Well, not to belabor an obvious point, but you wax plastic with. . . wax. Just as you do paint, wooden furniture, unpainted metal, every kind of flooring material you can think of (including plastics) and a host of other products and materials.

      And for the same reasons. It adds a sacrificial layer that erodes instead of the base material. Prevents oxidation.Provides a smoother surface (racing cars are waxed for this reason, the aero drag of a waxed car is measurably lower than an unwaxed one), and as result, entirely coincidentally, gives a glossy sheen that some people find attractive.

      People already wax plastic all the time. Hell, I wax my Lexan R/C car bodies. Makes 'em look great.

      KFG

  • by mikeee (137160) on Friday February 07, 2003 @11:56AM (#5250540)
    The real question, of course, is when this will be available for PC cases.
  • CDs? (Score:3, Interesting)

    by ergonal (609484) on Friday February 07, 2003 @11:58AM (#5250556)
    I know nothing about CDs or plastic, so correct me if I'm way off base, but "resistant to scratches" sounds like it'd be good for CDs/DVDs?..
  • awsome!!! (Score:2, Interesting)

    add this to the Ideas tha GM has for future fuel cell cars design and it looks like fuel cell cars might be cheaper than cars today!!!
  • Materials science (Score:4, Insightful)

    by Anonymous Coward on Friday February 07, 2003 @12:00PM (#5250571)
    Has given us Teflon, Kevlar, Lexan and host of other trademarked (but quality) materials. The impact of this tech tends to be below the radar of the average person, but is vastly important in the cost and quality of manufactured goods. The use of other materials such as titanium, aluminum and magnesium in objects traditionally made from steel or die-cast alloy has given us lighter and stronger engines, laptops and spacecraft not to mention medical devices.
    • by Havokmon (89874) <`moc.nomkovah' `ta' `kcir'> on Friday February 07, 2003 @12:22PM (#5250797) Homepage Journal
      Has given us Teflon, Kevlar, Lexan ....The impact of this tech tends to be below the radar of the average person

      No kidding.. my kids will probably never know what trying to clean a non-teflon coated pot is like.

      I don't know what Lexan is, but I work for Valeo (Fitness Gloves/Belts, and Industrial Safety), and we use Kevlar threads in some of our Material Handling gloves to give them longer life.. Things just don't fall apart as much as they used to. I just hope my kids don't grow up thinking this stuff was invented in a garage, and everyone needs free access immediately. Some companies spend millions on this research, and they deserve to make their money back - and then some. Only after a reasonable amount of time should it become public domain.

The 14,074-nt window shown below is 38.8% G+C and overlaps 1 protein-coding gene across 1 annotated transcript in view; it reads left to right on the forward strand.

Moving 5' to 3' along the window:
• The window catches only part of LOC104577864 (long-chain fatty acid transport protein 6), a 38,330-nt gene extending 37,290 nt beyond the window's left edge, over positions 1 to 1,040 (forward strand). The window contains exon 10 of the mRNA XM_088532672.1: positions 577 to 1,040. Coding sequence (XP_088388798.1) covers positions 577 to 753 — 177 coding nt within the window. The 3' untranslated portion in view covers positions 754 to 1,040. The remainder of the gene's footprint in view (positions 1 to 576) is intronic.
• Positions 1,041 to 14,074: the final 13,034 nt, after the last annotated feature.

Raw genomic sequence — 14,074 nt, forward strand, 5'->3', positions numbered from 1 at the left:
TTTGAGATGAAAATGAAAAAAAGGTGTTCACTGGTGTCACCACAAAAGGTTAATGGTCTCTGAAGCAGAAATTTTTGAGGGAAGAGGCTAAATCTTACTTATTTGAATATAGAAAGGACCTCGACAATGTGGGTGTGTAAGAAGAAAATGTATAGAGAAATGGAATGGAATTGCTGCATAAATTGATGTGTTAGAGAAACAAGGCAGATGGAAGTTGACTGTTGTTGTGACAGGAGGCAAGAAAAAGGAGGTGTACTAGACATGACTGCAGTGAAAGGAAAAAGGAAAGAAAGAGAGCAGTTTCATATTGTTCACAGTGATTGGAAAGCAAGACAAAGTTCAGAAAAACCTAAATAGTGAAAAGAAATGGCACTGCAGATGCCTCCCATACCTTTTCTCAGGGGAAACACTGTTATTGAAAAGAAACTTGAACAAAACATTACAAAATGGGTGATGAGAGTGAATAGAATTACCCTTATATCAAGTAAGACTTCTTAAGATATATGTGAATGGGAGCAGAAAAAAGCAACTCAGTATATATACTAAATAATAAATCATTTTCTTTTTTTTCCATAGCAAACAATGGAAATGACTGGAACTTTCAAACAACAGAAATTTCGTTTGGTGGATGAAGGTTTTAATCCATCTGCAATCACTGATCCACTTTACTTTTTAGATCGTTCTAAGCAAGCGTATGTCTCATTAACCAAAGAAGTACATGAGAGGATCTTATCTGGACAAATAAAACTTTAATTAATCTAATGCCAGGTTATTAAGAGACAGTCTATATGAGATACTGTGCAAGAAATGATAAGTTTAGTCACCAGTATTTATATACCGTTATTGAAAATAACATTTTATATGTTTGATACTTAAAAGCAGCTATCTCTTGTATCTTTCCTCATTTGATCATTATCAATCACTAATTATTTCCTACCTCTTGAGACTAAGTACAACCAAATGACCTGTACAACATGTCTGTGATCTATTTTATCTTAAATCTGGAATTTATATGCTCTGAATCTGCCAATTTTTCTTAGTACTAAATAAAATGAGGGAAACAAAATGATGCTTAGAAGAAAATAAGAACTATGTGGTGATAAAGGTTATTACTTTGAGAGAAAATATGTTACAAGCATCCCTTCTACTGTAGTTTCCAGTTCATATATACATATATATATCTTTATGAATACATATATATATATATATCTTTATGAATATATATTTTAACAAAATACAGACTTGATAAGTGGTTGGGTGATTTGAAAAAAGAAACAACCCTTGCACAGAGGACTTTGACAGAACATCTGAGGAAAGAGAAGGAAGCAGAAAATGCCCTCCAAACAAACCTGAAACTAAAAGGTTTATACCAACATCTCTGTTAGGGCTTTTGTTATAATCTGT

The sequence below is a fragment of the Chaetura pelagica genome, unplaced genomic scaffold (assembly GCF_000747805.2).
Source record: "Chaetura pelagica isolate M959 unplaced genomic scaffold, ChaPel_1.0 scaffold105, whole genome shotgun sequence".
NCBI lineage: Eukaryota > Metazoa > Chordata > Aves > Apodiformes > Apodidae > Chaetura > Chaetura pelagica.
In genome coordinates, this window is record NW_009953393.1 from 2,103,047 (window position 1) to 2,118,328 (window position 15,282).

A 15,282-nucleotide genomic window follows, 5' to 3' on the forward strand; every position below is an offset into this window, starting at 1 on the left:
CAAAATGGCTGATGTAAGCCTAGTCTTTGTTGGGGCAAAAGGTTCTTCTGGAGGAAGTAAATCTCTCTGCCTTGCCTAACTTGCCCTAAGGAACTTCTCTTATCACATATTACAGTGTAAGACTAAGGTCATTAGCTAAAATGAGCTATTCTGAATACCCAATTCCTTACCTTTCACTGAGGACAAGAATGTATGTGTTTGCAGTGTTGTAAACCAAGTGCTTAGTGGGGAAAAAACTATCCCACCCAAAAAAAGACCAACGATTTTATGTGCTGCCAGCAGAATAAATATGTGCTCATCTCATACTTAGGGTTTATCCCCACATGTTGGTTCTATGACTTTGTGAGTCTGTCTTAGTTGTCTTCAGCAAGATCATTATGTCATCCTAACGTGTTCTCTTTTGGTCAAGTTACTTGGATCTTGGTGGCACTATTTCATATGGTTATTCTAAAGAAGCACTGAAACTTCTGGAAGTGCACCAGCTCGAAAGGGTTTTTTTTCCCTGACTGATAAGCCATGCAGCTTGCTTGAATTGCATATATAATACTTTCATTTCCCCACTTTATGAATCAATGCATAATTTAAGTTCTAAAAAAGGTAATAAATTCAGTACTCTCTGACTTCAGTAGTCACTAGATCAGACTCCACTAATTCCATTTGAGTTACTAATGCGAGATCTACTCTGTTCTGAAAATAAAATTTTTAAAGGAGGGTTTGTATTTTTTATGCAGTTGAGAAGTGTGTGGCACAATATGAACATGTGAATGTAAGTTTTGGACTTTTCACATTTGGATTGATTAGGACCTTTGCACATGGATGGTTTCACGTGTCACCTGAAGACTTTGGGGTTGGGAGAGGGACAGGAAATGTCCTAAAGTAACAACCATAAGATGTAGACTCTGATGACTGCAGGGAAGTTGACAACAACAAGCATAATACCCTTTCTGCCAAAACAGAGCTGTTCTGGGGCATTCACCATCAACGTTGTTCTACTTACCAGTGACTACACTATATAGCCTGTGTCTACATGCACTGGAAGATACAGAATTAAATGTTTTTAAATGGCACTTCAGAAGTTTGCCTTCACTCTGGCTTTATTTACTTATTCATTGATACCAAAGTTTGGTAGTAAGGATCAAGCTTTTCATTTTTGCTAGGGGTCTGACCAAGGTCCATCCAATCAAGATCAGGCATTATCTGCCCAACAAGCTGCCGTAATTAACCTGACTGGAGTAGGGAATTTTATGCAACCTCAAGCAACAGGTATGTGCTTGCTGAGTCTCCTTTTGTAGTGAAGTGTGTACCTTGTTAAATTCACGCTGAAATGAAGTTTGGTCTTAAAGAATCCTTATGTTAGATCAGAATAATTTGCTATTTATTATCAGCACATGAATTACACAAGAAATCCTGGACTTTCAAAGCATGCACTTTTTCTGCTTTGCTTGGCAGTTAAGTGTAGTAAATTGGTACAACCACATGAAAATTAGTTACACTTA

• Re:Materials science (Score:4, Informative)

        by shdragon (1797) on Friday February 07, 2003 @01:04PM (#5251199) Homepage Journal
        I don't know what Lexan is,

        Lexan is a bullet resistant plastic, similar to bullet proof glass but lighter, easier to mold, and more resistant to penetration. A few years ago, I made a skateboard out of the stuff just to have a clear skateboard. Now, it weighed in excess of 25 lbs. and was completely impractical but it looked good, and couldn't be shattered. I agree with you, the people who come up with these materials deserve to be compenstated fairly for their effort and hard work.

      • Lexan is some companies fancy word (Nalgene I think) for polycarbonate.
      • Re:Materials science (Score:4, Interesting)

        by drinkypoo (153816) <martin.espinoza@gmail.com> on Friday February 07, 2003 @01:58PM (#5251769) Homepage Journal
        The sibling posts to this one, together, ALMOST explain what Lexan is. Lexan is an advanced polycarbonate which can be worked like acrylic. It is more elastic than any other polycarbonate I am aware of; You can bend a quarter inch thick sheet of lexan around a cylinder of about eight inches in diameter without permanently altering its shape. It has nearly unparalleled ability to pass visible light (amongst other polycarbonates) and is more scratch resistant. As others have mentioned it is extremely resistant to deformation; where other plastics tend to shatter due to sudden impact, Lexan tends to take that moment to deform.

        Lexan is commonly used in automotive racing applications; GT1 and Formula cars (as well as slower machines) sometimes use Lexan windshields (depending on the race circuit's rules) because:

        1. It is about the same price as glass, assuming you can get glass in the right size.
        2. It is insanely easier to work with than glass; You need nothing more than a jigsaw or scroll saw to make large or small curved cuts in Lexan. It can be more or less treated as acrylic (except more durable) for the purposes of working it.
        3. It will absorb dramatically more direct impact than glass of any type.